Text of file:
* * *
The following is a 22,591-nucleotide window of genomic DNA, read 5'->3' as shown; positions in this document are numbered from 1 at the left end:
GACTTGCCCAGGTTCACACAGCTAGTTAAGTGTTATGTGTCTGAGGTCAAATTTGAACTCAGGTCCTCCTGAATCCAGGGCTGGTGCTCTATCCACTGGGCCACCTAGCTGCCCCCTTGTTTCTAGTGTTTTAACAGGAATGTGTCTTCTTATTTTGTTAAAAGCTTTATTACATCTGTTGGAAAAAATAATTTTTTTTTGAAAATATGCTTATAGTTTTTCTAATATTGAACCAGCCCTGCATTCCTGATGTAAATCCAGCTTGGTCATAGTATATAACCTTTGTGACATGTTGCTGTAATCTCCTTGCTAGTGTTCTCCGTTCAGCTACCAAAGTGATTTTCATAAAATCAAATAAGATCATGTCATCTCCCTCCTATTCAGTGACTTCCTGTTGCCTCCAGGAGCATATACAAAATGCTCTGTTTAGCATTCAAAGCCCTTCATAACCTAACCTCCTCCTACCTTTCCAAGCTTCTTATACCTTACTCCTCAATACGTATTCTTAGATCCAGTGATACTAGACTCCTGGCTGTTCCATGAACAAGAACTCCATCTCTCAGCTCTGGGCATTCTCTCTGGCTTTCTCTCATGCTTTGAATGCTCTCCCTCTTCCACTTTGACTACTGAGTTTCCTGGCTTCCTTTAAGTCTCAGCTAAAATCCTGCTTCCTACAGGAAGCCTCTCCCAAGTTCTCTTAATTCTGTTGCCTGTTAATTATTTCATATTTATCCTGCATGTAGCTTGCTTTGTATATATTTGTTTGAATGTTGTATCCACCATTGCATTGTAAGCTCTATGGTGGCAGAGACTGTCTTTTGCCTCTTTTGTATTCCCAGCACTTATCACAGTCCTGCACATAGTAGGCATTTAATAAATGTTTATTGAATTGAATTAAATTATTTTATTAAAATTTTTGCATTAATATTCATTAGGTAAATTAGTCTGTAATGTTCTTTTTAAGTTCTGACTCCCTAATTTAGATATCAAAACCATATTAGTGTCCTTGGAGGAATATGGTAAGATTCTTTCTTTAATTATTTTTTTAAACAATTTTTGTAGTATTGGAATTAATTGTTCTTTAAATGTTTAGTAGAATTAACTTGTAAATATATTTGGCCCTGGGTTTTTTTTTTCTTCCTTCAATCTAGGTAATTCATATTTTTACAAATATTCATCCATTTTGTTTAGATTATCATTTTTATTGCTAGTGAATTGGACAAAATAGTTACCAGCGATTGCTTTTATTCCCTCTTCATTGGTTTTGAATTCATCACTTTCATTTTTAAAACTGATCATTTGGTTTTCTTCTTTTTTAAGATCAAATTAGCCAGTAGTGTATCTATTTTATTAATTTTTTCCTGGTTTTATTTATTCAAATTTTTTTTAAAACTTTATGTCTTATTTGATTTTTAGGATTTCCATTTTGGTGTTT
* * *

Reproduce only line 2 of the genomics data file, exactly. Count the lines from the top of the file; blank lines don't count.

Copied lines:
GACTTGCCCAGGTTCACACAGCTAGTTAAGTGTTATGTGTCTGAGGTCAAATTTGAACTCAGGTCCTCCTGAATCCAGGGCTGGTGCTCTATCCACTGGGCCACCTAGCTGCCCCCTTGTTTCTAGTGTTTTAACAGGAATGTGTCTTCTTATTTTGTTAAAAGCTTTATTACATCTGTTGGAAAAAATAATTTTTTTTTGAAAATATGCTTATAGTTTTTCTAATATTGAACCAGCCCTGCATTCCTGATGTAAATCCAGCTTGGTCATAGTATATAACCTTTGTGACATGTTGCTGTAATCTCCTTGCTAGTGTTCTCCGTTCAGCTACCAAAGTGATTTTCATAAAATCAAATAAGATCATGTCATCTCCCTCCTATTCAGTGACTTCCTGTTGCCTCCAGGAGCATATACAAAATGCTCTGTTTAGCATTCAAAGCCCTTCATAACCTAACCTCCTCCTACCTTTCCAAGCTTCTTATACCTTACTCCTCAATACGTATTCTTAGATCCAGTGATACTAGACTCCTGGCTGTTCCATGAACAAGAACTCCATCTCTCAGCTCTGGGCATTCTCTCTGGCTTTCTCTCATGCTTTGAATGCTCTCCCTCTTCCACTTTGACTACTGAGTTTCCTGGCTTCCTTTAAGTCTCAGCTAAAATCCTGCTTCCTACAGGAAGCCTCTCCCAAGTTCTCTTAATTCTGTTGCCTGTTAATTATTTCATATTTATCCTGCATGTAGCTTGCTTTGTATATATTTGTTTGAATGTTGTATCCACCATTGCATTGTAAGCTCTATGGTGGCAGAGACTGTCTTTTGCCTCTTTTGTATTCCCAGCACTTATCACAGTCCTGCACATAGTAGGCATTTAATAAATGTTTATTGAATTGAATTAAATTATTTTATTAAAATTTTTGCATTAATATTCATTAGGTAAATTAGTCTGTAATGTTCTTTTTAAGTTCTGACTCCCTAATTTAGATATCAAAACCATATTAGTGTCCTTGGAGGAATATGGTAAGATTCTTTCTTTAATTATTTTTTTAAACAATTTTTGTAGTATTGGAATTAATTGTTCTTTAAATGTTTAGTAGAATTAACTTGTAAATATATTTGGCCCTGGGTTTTTTTTTTCTTCCTTCAATCTAGGTAATTCATATTTTTACAAATATTCATCCATTTTGTTTAGATTATCATTTTTATTGCTAGTGAATTGGACAAAATAGTTACCAGCGATTGCTTTTATTCCCTCTTCATTGGTTTTGAATTCATCACTTTCATTTTTAAAACTGATCATTTGGTTTTCTTCTTTTTTAAGATCAAATTAGCCAGTAGTGTATCTATTTTATTAATTTTTTCCTGGTTTTATTTATTCAAATTTTTTTTAAAACTTTATGTCTTATTTGATTTTTAGGATTTCCATTTTGGTGTTT